from The American Heritage® Dictionary of the English Language, 4th Edition
- n. Latticework, especially a trellis for a vine.
from Wiktionary, Creative Commons Attribution/Share-Alike License
- n. latticework for supporting vines, etc.; an espalier; a trellis.
from the GNU version of the Collaborative International Dictionary of English
- n. Latticework for supporting vines, etc.; an espalier; a trellis.
from The Century Dictionary and Cyclopedia
- n. In horticulture, a structure of light posts and rails for supporting wall-trees, etc.; a lattice; a trellis.
from WordNet 3.0 Copyright 2006 by Princeton University. All rights reserved.
- n. latticework used to support climbing plants
Click on the left of the treillage (a window will appear) and enter the number from the mathematician's riddle (9152).
At the extremity of the lists which was nearest to the city, there was a range of elevated galleries for the King and his courtiers, so highly decorated with rustic treillage, intermingled with gilded ornaments, that the spot retains to this day the name of the Golden, or Gilded, Arbour.
She appeared amongst her companions, and vanished from them, with a degree of rapidity which was inconceivable and hedges, treillage, or such like obstructions, were surmounted by her in a manner which the most vigilant eye could not detect; for, after being observed on the side of the barrier at one instant, in another she was beheld close beside the spectator.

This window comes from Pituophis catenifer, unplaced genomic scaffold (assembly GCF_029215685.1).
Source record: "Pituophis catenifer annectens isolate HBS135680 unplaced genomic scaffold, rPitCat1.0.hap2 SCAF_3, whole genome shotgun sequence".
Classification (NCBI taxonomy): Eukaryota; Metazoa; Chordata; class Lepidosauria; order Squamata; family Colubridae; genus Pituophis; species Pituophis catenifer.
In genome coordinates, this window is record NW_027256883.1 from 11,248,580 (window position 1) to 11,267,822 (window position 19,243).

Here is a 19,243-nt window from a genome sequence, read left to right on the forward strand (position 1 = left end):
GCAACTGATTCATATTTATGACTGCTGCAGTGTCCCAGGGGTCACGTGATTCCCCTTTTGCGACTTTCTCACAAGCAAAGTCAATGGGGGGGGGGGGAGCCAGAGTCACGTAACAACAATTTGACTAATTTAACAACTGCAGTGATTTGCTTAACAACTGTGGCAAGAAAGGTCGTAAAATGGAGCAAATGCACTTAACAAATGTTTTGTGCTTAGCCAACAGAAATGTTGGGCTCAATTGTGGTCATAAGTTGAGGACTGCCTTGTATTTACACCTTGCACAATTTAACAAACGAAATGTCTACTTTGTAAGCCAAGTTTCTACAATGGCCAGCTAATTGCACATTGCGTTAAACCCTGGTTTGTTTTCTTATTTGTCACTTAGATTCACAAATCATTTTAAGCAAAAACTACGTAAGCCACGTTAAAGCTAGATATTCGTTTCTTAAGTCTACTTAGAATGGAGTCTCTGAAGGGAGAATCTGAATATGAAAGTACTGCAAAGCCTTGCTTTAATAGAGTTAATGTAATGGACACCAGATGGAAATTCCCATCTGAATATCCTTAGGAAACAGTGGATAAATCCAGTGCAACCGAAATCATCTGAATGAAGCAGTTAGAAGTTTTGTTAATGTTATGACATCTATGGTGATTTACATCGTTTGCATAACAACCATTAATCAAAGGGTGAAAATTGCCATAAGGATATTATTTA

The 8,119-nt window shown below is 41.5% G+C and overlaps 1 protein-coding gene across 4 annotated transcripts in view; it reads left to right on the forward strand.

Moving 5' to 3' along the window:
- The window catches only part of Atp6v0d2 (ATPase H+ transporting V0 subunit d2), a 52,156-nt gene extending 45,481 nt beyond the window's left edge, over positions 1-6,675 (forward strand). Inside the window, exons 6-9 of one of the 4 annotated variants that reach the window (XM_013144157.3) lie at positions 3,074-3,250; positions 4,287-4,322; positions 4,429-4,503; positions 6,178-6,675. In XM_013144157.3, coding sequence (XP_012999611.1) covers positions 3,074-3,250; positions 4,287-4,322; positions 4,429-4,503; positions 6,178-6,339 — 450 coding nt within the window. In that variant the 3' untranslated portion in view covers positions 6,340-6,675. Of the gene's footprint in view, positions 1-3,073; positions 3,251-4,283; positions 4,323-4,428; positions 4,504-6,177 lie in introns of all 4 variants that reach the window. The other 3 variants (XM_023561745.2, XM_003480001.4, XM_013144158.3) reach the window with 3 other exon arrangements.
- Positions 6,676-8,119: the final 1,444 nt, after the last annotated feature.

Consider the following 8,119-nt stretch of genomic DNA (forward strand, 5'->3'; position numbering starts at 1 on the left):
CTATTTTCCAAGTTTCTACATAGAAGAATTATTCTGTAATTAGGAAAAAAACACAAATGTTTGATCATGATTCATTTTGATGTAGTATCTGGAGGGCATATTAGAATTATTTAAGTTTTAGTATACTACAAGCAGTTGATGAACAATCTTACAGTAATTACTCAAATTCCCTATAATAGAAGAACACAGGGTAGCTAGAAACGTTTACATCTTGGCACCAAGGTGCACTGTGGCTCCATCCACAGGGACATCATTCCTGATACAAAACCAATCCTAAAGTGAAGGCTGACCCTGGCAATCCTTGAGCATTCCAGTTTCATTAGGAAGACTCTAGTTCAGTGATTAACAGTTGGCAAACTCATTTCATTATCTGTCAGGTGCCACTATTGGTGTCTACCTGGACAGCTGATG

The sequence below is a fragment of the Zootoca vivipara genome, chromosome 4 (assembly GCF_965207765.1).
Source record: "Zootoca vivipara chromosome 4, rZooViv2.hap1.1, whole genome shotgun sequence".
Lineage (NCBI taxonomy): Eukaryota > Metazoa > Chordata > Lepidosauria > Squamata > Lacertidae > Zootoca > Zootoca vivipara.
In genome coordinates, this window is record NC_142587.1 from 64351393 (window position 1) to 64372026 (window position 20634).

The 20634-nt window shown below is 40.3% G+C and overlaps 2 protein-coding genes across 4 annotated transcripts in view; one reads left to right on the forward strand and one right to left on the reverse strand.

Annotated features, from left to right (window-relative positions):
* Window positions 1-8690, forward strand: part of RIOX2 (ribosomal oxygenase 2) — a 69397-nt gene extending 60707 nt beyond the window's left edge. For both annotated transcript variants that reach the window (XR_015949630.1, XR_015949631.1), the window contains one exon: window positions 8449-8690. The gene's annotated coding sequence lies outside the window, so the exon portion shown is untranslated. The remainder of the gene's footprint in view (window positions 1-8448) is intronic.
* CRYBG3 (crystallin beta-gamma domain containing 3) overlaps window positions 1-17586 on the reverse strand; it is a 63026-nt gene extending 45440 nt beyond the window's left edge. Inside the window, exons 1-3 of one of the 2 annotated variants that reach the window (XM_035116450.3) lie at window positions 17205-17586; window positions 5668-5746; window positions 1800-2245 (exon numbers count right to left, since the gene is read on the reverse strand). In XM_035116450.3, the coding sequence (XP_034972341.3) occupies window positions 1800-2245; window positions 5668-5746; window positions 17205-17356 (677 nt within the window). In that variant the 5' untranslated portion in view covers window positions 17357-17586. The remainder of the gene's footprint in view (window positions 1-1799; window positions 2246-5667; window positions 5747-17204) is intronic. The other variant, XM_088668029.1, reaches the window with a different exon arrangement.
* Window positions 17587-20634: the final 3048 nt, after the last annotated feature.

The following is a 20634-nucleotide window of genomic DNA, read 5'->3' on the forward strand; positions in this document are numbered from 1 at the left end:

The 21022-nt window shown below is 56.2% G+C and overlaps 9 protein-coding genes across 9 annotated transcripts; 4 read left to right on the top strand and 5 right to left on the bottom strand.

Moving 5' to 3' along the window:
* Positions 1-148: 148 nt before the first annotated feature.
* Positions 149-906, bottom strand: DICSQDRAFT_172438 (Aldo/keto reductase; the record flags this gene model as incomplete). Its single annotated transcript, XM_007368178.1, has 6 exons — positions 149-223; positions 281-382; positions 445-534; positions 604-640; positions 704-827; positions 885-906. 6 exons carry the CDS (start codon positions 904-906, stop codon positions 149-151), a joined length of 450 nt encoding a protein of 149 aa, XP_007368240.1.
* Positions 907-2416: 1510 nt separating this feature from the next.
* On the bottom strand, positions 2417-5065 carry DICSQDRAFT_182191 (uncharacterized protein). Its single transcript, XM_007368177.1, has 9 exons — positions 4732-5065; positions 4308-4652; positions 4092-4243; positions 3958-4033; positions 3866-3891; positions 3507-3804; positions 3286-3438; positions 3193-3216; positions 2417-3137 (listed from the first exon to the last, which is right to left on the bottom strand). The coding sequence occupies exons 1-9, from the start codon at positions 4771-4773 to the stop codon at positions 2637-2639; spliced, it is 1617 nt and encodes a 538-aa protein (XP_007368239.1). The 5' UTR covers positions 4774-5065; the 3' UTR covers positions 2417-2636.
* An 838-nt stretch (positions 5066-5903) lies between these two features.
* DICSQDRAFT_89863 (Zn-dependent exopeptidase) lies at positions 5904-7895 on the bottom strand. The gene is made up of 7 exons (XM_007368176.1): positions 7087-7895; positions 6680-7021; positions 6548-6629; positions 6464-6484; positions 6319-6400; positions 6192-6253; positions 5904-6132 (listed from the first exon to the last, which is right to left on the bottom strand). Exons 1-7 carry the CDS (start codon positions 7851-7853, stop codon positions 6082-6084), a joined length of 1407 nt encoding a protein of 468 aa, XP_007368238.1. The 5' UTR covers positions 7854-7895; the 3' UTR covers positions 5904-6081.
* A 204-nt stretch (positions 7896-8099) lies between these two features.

It is painted with treillage and filled with sweet peas, lavender, and alchemilla, intended—according to Mirabel, who directed the flower theming—to evoke the freshness of the English countryside in June in contrast to the atmosphere of an old bus station, which the theater usually evokes.
Anna had come from behind the treillage to meet him, and Levin saw in the dim light of the study the very woman of the portrait, in a dark blue shot gown, not in the same position nor with the same expression, but with the same perfection of beauty which the artist had caught in the portrait.
TREILLE, _f. _, ceps de vigne élevés contre un mur _ou_ un treillage.
I like Hamilton's little Marly; we walked in the great allee, and drank tea in the arbour of treillage; they talked of Shakspeare and Booth, of Swift and my Lord Bath, and I was thinking of Madame Sevigne.
One shed shelters an entire semicircle of _treillage_, pure Louis XV., an exquisite example of a lost art.
Climbing lianas, which cross from one tree to the other, like ropes passing from mast to mast, help to fill up all the gaps in this treillage; and parasites -- not timid parasites like ivy or like moss, but parasites which are trees self-grafted upon trees -- dominate the primitive trunks, overwhelm them, usurp the place of their foliage, and fall back to the ground, forming factitious weeping-willows.
Close to the rear wall overhanging the lake, ran a treillage of grape vines, and on the small grass sown plat of garden, belated paeonies tossed up their brilliant balls, as play-things for the wind that swept over the blue waves, breaking into a fringe of foam beyond the stone enclosure.
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